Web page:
The game is an isometric RPG. The map is tile based.

I'm creating a town for this game. And I want one of the characters to roam the town randomly, because she is on a walk with her children.

I tagged the tiles she can go on. And I created a simplistic algorithm that I, in my naiveness, thought would be enough. Here it is:

If the character is blocked out and can't move in any direction she waits 1s before checking this again. If she can move in only one of the 4 directions, she moves that direction. If there is more than one possibility: If she can go forward, she always has 50% chance of going forward; if she can go both to her left and to her right there is an equal chance she chooses either of those two directions; and finally, if she can turn back, that chance is 2x smaller than turning to her left and 2x smaller than turning to her right. So, if she can choose from all 4 directions, she will have 50% chance to go forward, 20% chance to go to her left, 20% chance to go to her right, and 10% chance to go back. Repeat the above every step.

This algorithm fails beautifully. The character mostly moves randomly in one place. If she gets on a square she almost can't leave it.

I thought the solution would be to increase the chance of her moving forward. So I made the chance to go forward 5 times bigger than doing anything else. But this proved to hardly improve things.

COuld you give me some hints, point me to the correct direction? Or at least tell me that this is not worth it and I should instead resort to giving her a predefined path? (Are there no algorithms to make a character roam a given set of walkable tiles?)

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    \$\begingroup\$ Can't you just make a graph of connected tiles, select a random tile and make her go there via an A* path planing/finding? \$\endgroup\$ – Vaillancourt Sep 26 '17 at 18:02
  • \$\begingroup\$ This sounds like a fine approach. Perhaps it's the implementation that's failing? Have it run for a bit, sum up each choice, combine all the sums to see what percentages you're actually getting. Otherwise, I'd say you're changing directions too often. You'd more likely want to pick a direction and go forward for X tiles, then choose to continue, turn or go back with your percentages. \$\endgroup\$ – MichaelHouse Sep 26 '17 at 18:02
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    \$\begingroup\$ @MichaelHouse My current guess is that the complicated, full of obstacles structure of a town is the culprit. If she's on a square then only few tiles in comparision to the area of the square can give her any hopes of leaving the square (since the square's edge is much longer than the width of a street attached to this square). And if she gets to the park then the trees force her to change directions often, and as a result she basically runs around in circles. \$\endgroup\$ – gaazkam Sep 26 '17 at 18:13
  • \$\begingroup\$ @MichaelHouse And if she's on a street then let's hope the chances of her keeping the direction are large enough for her to walk to the end of the street, or else she'll be going this street back and forth. And what if we make her change the directions not so often? Then she'll always walk to the end of the street and never change her direction on junctions. \$\endgroup\$ – gaazkam Sep 26 '17 at 18:16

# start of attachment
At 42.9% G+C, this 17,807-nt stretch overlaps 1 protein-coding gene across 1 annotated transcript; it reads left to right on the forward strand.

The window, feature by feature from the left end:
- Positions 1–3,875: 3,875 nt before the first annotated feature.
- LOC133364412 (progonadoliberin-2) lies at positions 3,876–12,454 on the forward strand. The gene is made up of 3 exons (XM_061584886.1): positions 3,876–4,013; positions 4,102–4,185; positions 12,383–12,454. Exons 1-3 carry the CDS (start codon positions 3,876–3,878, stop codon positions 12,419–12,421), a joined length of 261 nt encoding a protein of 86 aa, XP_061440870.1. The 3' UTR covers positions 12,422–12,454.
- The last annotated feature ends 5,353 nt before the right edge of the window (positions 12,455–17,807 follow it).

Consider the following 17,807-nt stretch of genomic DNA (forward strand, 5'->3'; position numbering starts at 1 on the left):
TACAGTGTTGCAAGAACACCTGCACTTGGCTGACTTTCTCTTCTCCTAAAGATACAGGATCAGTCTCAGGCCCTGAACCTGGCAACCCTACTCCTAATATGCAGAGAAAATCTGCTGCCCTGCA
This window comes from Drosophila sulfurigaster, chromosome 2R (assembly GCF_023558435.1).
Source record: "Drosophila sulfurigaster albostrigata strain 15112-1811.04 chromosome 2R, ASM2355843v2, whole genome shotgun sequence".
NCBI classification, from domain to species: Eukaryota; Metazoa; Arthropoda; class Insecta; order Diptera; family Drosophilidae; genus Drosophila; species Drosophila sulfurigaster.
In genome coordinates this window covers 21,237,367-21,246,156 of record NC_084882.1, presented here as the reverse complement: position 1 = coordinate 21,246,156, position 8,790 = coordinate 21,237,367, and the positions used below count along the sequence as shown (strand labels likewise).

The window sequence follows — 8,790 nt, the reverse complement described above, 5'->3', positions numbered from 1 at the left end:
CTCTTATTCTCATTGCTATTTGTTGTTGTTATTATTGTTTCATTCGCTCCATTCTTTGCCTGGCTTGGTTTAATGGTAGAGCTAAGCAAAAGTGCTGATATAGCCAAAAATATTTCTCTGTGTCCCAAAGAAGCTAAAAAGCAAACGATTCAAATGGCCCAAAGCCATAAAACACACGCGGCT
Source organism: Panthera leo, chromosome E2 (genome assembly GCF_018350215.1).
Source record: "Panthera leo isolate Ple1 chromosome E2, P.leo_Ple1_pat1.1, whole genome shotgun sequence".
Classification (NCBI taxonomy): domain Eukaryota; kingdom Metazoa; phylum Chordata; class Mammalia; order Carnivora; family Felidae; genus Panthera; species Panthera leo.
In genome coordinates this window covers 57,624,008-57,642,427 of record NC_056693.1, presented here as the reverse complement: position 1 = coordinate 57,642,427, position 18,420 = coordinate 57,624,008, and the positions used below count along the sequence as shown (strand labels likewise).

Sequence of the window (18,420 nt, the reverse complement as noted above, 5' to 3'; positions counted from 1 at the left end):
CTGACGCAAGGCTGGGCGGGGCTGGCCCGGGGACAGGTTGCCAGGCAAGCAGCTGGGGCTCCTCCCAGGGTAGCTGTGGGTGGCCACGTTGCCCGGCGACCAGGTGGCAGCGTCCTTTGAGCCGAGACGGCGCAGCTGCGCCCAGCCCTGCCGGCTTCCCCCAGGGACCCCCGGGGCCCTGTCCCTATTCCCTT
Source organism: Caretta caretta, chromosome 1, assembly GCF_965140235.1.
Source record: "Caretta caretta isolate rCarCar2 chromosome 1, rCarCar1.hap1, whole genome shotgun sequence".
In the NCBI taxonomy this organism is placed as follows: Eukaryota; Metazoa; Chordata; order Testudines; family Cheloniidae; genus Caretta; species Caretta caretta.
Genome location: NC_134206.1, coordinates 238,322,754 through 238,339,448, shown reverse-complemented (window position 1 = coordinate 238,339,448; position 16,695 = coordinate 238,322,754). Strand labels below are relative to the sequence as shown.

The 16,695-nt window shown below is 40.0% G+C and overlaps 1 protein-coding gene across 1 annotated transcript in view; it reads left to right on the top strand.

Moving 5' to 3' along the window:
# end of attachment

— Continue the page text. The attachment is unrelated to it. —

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    \$\begingroup\$ @gaazkam Then take Alexandre's suggestion. Provide her destinations that she navigates to. Go to the park, then the square, then B street, down to 6th Ave and back to the park. Choose the locations randomly, have her kids lead sometimes (as they will). It'll be far more natural looking than the random walk algorithm you have now. \$\endgroup\$ – MichaelHouse Sep 26 '17 at 18:21

People walking through a town usually have a destination. So when you want your NPCs wander behavior to look natural, they should also have one. It doesn't need to be a logical destination. Any destination will do to give a cursory observer the impression that this is a mentally sane pedestrian. (You could of course go the extra mile and give your NPCs a plausible daily routine or even a goal-oriented action planning AI, but it seems to me like this is currently far beyond your scope)

So just pick a random destination and calculate the shortest path to it. Then have the NPC follow that path. When the path is blocked, recalculate the path. When the NPC reached the destination, or the destination is unreachable, pick a new random destination and repeat.

In order to do that, you will have to implement a path finding algorithm. One algorithm which is very simple to implement and "good enough" when you don't calculate too many routes per second is Dijkstra's Algorithm. A more efficient algorithm which is slightly more complex (but still quite easy) is A*. There are many more route finding algorithms, but these are the two most famous ones which should belong to the standard repertoire of every game programmer.

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  • \$\begingroup\$ That'll teach me to write answers :P \$\endgroup\$ – Vaillancourt Sep 27 '17 at 10:09
  • \$\begingroup\$ @AlexandreVaillancourt I didn't actually read the comments before writing my answer. \$\endgroup\$ – Philipp Sep 27 '17 at 10:42
  • \$\begingroup\$ Hehe ok, but you could have read the other answers :) \$\endgroup\$ – Vaillancourt Sep 27 '17 at 10:44

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